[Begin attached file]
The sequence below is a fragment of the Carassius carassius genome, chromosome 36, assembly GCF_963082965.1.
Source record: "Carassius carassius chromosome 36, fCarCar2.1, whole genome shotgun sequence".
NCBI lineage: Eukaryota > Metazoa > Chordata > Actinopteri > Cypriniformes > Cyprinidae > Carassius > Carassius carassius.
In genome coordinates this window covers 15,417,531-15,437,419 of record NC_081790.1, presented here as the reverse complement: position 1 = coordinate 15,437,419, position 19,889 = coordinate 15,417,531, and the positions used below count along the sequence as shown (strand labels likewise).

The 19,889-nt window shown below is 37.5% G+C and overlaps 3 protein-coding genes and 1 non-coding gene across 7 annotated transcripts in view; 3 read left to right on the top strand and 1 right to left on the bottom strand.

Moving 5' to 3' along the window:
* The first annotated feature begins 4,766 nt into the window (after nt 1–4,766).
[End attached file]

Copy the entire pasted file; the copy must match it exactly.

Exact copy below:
The sequence below is a fragment of the Carassius carassius genome, chromosome 36, assembly GCF_963082965.1.
Source record: "Carassius carassius chromosome 36, fCarCar2.1, whole genome shotgun sequence".
NCBI lineage: Eukaryota > Metazoa > Chordata > Actinopteri > Cypriniformes > Cyprinidae > Carassius > Carassius carassius.
In genome coordinates this window covers 15,417,531-15,437,419 of record NC_081790.1, presented here as the reverse complement: position 1 = coordinate 15,437,419, position 19,889 = coordinate 15,417,531, and the positions used below count along the sequence as shown (strand labels likewise).

The 19,889-nt window shown below is 37.5% G+C and overlaps 3 protein-coding genes and 1 non-coding gene across 7 annotated transcripts in view; 3 read left to right on the top strand and 1 right to left on the bottom strand.

Moving 5' to 3' along the window:
* The first annotated feature begins 4,766 nt into the window (after nt 1–4,766).